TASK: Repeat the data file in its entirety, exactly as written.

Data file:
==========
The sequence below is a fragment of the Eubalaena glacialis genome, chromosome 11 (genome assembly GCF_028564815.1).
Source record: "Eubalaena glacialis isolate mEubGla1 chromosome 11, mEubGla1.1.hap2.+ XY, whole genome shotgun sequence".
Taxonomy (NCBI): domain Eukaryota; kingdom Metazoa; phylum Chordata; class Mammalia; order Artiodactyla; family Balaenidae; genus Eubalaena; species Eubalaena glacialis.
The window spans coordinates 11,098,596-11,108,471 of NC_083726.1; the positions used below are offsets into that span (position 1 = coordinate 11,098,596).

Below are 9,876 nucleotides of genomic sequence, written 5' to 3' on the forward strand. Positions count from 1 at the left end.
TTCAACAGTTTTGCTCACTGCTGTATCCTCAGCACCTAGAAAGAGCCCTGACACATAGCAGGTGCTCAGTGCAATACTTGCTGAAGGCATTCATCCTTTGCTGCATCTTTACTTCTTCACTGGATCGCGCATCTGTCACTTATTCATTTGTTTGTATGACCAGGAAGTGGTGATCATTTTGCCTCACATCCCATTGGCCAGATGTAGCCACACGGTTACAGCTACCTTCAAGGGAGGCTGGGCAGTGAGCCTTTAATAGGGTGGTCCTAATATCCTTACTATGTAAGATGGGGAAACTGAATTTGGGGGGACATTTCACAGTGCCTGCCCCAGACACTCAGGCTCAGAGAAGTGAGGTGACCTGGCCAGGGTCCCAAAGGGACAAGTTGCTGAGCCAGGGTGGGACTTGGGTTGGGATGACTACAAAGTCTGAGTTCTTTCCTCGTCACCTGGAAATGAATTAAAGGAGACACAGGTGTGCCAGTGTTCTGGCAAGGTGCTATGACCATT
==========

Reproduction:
The sequence below is a fragment of the Eubalaena glacialis genome, chromosome 11 (genome assembly GCF_028564815.1).
Source record: "Eubalaena glacialis isolate mEubGla1 chromosome 11, mEubGla1.1.hap2.+ XY, whole genome shotgun sequence".
Taxonomy (NCBI): domain Eukaryota; kingdom Metazoa; phylum Chordata; class Mammalia; order Artiodactyla; family Balaenidae; genus Eubalaena; species Eubalaena glacialis.
The window spans coordinates 11,098,596-11,108,471 of NC_083726.1; the positions used below are offsets into that span (position 1 = coordinate 11,098,596).

Below are 9,876 nucleotides of genomic sequence, written 5' to 3' on the forward strand. Positions count from 1 at the left end.
TTCAACAGTTTTGCTCACTGCTGTATCCTCAGCACCTAGAAAGAGCCCTGACACATAGCAGGTGCTCAGTGCAATACTTGCTGAAGGCATTCATCCTTTGCTGCATCTTTACTTCTTCACTGGATCGCGCATCTGTCACTTATTCATTTGTTTGTATGACCAGGAAGTGGTGATCATTTTGCCTCACATCCCATTGGCCAGATGTAGCCACACGGTTACAGCTACCTTCAAGGGAGGCTGGGCAGTGAGCCTTTAATAGGGTGGTCCTAATATCCTTACTATGTAAGATGGGGAAACTGAATTTGGGGGGACATTTCACAGTGCCTGCCCCAGACACTCAGGCTCAGAGAAGTGAGGTGACCTGGCCAGGGTCCCAAAGGGACAAGTTGCTGAGCCAGGGTGGGACTTGGGTTGGGATGACTACAAAGTCTGAGTTCTTTCCTCGTCACCTGGAAATGAATTAAAGGAGACACAGGTGTGCCAGTGTTCTGGCAAGGTGCTATGACCATT